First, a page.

Earlier this week, over at the main blog, I posted about an idea I had in the wake of digging Super Robot Wars V. This is how I would use the idea for the purpose of writing fiction.
It starts as being similar to how I would use it for gaming, but it quickly diverges. The purpose for gaming is to set up a meta-framework for campaign play; the purpose here is to set up Shared Milieu.
You still have Civilization vs. Empire (Law vs. Chaos) as your overarching theme, personified by the Lensman and his enemy counterpart, but after that it's wide open. Were I so fortunate as to have the blessing of the Smith Estate, I would gladly do this openly to establish a franchise that starts with stories ostensibly in separate and distinct genres, but slowly merging over time to mashup into a complete and coherent whole- in effect undoing the splitting and ghettoization of SF/F that happened when the Pulps fell.
I don't, so I'll have to find ways around that to get what I want out of such a structure. An idea like this has an eye on building a brand and a franchise with it, over the long term, something I think a lot of authors in fiction don't think through and suffer for it should they get anywhere (including selling adaptation rights). Most reading this may not realize it, but that is what Marvel Comics and D.C. Comics accidentally created (themselves iterating on Street & Smith's The Shadow, who created all of the core superhero tropes that all of superhero comics use to this day).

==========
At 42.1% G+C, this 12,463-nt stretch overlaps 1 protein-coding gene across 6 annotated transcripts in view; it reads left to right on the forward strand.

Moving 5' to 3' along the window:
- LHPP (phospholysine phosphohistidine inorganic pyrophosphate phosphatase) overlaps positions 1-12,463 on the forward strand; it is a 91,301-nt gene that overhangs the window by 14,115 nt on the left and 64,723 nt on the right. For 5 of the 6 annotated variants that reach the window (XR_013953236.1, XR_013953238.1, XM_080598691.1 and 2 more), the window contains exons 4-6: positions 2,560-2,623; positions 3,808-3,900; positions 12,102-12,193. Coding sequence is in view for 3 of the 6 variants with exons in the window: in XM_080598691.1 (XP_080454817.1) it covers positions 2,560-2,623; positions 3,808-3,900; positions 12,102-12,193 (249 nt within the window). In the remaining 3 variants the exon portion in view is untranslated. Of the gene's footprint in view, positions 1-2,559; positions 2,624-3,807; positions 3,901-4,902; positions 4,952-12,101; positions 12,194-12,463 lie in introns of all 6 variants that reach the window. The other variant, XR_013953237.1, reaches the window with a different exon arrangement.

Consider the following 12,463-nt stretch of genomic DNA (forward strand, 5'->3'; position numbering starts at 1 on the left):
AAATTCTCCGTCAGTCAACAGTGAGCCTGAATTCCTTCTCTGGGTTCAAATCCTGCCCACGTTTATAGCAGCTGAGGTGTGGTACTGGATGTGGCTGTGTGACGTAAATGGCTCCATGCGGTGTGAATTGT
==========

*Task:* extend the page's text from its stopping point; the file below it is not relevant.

In time, this would be something I'd put into my estate (i.e. in a family trust) so that it could continue to produce revenue for my future beneficiaries. (The risk, of course, is that post-mortem installments go the way of Disney's take on Star Wars and just produces sanctioned fanfic. (That can be worked around, but you need a good legal construct for it.)
There is NO attempt at Literary Realism. If I want anything like that, I'll do it as wiki articles; there's no audience for it, and therefore no one willing to pay me to write it. This is a structure for proper pulp stories, the way they used to write, with an eye towards allowing awesome big stories like the aforementioned game. (And it is; at the least, watch some playthroughs and see how they not only blended the narratives of the mashed up shows, but also added the united original elements that ties them all together. Brilliant work.)